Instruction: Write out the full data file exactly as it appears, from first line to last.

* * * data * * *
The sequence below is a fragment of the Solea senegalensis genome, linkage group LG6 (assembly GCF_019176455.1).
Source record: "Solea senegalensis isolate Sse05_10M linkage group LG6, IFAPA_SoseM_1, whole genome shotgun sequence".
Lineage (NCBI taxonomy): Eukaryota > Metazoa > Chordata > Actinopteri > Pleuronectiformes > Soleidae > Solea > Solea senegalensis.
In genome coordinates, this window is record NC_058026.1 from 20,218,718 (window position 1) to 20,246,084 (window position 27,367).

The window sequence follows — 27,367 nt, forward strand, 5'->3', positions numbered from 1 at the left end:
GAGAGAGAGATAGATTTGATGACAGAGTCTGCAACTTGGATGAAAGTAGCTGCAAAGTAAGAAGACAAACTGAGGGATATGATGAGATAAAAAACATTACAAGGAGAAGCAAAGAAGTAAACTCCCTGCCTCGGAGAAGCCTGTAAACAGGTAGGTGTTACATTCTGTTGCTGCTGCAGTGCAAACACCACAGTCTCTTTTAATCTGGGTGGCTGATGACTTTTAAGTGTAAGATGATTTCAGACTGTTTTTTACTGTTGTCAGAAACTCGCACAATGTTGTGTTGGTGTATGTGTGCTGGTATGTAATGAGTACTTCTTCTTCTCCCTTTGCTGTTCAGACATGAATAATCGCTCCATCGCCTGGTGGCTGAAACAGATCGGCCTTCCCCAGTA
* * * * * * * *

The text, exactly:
The sequence below is a fragment of the Solea senegalensis genome, linkage group LG6 (assembly GCF_019176455.1).
Source record: "Solea senegalensis isolate Sse05_10M linkage group LG6, IFAPA_SoseM_1, whole genome shotgun sequence".
Lineage (NCBI taxonomy): Eukaryota > Metazoa > Chordata > Actinopteri > Pleuronectiformes > Soleidae > Solea > Solea senegalensis.
In genome coordinates, this window is record NC_058026.1 from 20,218,718 (window position 1) to 20,246,084 (window position 27,367).

The window sequence follows — 27,367 nt, forward strand, 5'->3', positions numbered from 1 at the left end:
GAGAGAGAGATAGATTTGATGACAGAGTCTGCAACTTGGATGAAAGTAGCTGCAAAGTAAGAAGACAAACTGAGGGATATGATGAGATAAAAAACATTACAAGGAGAAGCAAAGAAGTAAACTCCCTGCCTCGGAGAAGCCTGTAAACAGGTAGGTGTTACATTCTGTTGCTGCTGCAGTGCAAACACCACAGTCTCTTTTAATCTGGGTGGCTGATGACTTTTAAGTGTAAGATGATTTCAGACTGTTTTTTACTGTTGTCAGAAACTCGCACAATGTTGTGTTGGTGTATGTGTGCTGGTATGTAATGAGTACTTCTTCTTCTCCCTTTGCTGTTCAGACATGAATAATCGCTCCATCGCCTGGTGGCTGAAACAGATCGGCCTTCCCCAGTA